The government of India sold sovereign gold bonds worth Rs 822 crore, during an issue that ended days before Akshaya Tritiya on 26 April. The amount of bonds sold was the third-highest ever during a gold bond sale, and the highest since September 2016.
Even the quantity of underlying gold pertaining to the bonds sold in April, at 1.77 tonnes, was the highest since July 2017, according to official data regarding the sale of sovereign gold bonds.
With jewellery shops remaining shut and online purchase of gold and jewellery not so popular, those with investible funds preferred this route. Last year, Akshaya Tritiya was in May, but the first Sovereign Gold Bond (SGB) issue was opened in June.
Gold exchange-traded funds (ETFs) were another avenue, but in comparison to sovereign gold bonds, they are less attractive. For example, there were Rs 194 crore in fresh inflows during March.
Data for April is yet to come. However, over 30 tonnes of gold was sold on Akshaya Tritiya last year. In contrast, hardly 10 per cent of that was estimated to have been sold on Akshaya Tritiya this year, including gold bonds.
Traditionally this is the wedding season on top of gold-buying festivals like Gudi Padwa and Akshay Tritiya. This year, however has been a complete washout for gold purchases on account of the lockdown.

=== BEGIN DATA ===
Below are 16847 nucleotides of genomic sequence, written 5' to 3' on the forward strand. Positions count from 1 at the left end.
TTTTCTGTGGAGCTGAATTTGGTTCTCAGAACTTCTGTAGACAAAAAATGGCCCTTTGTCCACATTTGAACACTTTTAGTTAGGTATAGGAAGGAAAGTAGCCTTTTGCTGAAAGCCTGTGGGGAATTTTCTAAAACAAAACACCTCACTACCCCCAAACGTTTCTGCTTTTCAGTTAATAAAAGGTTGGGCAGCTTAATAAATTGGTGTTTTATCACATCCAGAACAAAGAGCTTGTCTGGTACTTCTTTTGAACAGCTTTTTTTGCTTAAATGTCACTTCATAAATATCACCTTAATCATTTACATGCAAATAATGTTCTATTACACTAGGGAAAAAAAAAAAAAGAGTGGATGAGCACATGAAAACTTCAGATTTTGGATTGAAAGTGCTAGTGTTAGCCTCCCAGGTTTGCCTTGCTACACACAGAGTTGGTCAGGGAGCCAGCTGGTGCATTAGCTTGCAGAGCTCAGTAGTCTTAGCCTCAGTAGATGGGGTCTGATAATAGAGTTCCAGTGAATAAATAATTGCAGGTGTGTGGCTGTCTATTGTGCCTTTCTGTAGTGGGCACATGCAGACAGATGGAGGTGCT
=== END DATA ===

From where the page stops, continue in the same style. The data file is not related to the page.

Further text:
SGBs were announced in November 2015 as a part of the plan to curtail gold imports, and give investors the opportunity to invest in the yellow metal and earn gold price returns without actually buying the metal in its physical form, therefore avoiding unnecessary imports.
Money raised by such bonds is considered market borrowing by the government. Besides price, investors also get 2.5 per cent interest on the invested money and capital gains tax exemptions, if held till the maturity of 8 years. For the first half of FY21, the first issue closed on April 24, two days before Akshaya Tritiya. The next issue opens on May 11. There will be a total of six issues during the first half of fiscal 2020-21 — one for each month — with the last issue opening on August 31 to mark Onam.